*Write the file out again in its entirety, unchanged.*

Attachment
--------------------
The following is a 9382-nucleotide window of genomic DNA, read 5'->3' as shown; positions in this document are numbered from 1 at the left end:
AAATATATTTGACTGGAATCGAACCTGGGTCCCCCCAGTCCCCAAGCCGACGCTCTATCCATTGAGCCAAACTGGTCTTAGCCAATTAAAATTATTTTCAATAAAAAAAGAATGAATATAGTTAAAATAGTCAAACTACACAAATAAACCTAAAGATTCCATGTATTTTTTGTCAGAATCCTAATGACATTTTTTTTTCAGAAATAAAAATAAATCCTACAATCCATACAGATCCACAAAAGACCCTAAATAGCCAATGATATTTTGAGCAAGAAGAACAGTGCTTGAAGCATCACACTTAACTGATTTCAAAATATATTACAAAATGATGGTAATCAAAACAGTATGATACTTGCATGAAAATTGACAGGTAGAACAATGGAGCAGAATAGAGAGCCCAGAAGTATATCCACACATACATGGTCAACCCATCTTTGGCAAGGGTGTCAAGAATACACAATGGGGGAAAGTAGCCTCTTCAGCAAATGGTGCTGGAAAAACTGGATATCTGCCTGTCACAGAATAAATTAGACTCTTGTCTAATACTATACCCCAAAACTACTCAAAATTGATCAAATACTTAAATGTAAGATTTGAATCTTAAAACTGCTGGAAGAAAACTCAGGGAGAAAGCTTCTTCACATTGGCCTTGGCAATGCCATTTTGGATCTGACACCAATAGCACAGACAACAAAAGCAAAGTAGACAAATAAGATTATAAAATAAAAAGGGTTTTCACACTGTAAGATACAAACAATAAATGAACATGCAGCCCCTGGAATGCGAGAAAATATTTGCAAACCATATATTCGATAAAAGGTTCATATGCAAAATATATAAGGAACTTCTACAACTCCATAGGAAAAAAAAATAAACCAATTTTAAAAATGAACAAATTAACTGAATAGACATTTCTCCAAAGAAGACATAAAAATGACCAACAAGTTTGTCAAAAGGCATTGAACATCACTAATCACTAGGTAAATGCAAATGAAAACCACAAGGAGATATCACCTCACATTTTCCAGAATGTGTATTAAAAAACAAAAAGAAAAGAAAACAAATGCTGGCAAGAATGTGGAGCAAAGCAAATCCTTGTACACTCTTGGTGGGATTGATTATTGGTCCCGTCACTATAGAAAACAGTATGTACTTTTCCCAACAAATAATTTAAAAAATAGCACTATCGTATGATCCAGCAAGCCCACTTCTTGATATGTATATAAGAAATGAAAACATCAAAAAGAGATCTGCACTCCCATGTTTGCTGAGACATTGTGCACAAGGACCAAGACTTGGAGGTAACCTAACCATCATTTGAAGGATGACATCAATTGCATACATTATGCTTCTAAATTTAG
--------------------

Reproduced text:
The following is a 9382-nucleotide window of genomic DNA, read 5'->3' as shown; positions in this document are numbered from 1 at the left end:
AAATATATTTGACTGGAATCGAACCTGGGTCCCCCCAGTCCCCAAGCCGACGCTCTATCCATTGAGCCAAACTGGTCTTAGCCAATTAAAATTATTTTCAATAAAAAAAGAATGAATATAGTTAAAATAGTCAAACTACACAAATAAACCTAAAGATTCCATGTATTTTTTGTCAGAATCCTAATGACATTTTTTTTTCAGAAATAAAAATAAATCCTACAATCCATACAGATCCACAAAAGACCCTAAATAGCCAATGATATTTTGAGCAAGAAGAACAGTGCTTGAAGCATCACACTTAACTGATTTCAAAATATATTACAAAATGATGGTAATCAAAACAGTATGATACTTGCATGAAAATTGACAGGTAGAACAATGGAGCAGAATAGAGAGCCCAGAAGTATATCCACACATACATGGTCAACCCATCTTTGGCAAGGGTGTCAAGAATACACAATGGGGGAAAGTAGCCTCTTCAGCAAATGGTGCTGGAAAAACTGGATATCTGCCTGTCACAGAATAAATTAGACTCTTGTCTAATACTATACCCCAAAACTACTCAAAATTGATCAAATACTTAAATGTAAGATTTGAATCTTAAAACTGCTGGAAGAAAACTCAGGGAGAAAGCTTCTTCACATTGGCCTTGGCAATGCCATTTTGGATCTGACACCAATAGCACAGACAACAAAAGCAAAGTAGACAAATAAGATTATAAAATAAAAAGGGTTTTCACACTGTAAGATACAAACAATAAATGAACATGCAGCCCCTGGAATGCGAGAAAATATTTGCAAACCATATATTCGATAAAAGGTTCATATGCAAAATATATAAGGAACTTCTACAACTCCATAGGAAAAAAAAATAAACCAATTTTAAAAATGAACAAATTAACTGAATAGACATTTCTCCAAAGAAGACATAAAAATGACCAACAAGTTTGTCAAAAGGCATTGAACATCACTAATCACTAGGTAAATGCAAATGAAAACCACAAGGAGATATCACCTCACATTTTCCAGAATGTGTATTAAAAAACAAAAAGAAAAGAAAACAAATGCTGGCAAGAATGTGGAGCAAAGCAAATCCTTGTACACTCTTGGTGGGATTGATTATTGGTCCCGTCACTATAGAAAACAGTATGTACTTTTCCCAACAAATAATTTAAAAAATAGCACTATCGTATGATCCAGCAAGCCCACTTCTTGATATGTATATAAGAAATGAAAACATCAAAAAGAGATCTGCACTCCCATGTTTGCTGAGACATTGTGCACAAGGACCAAGACTTGGAGGTAACCTAACCATCATTTGAAGGATGACATCAATTGCATACATTATGCTTCTAAATTTAG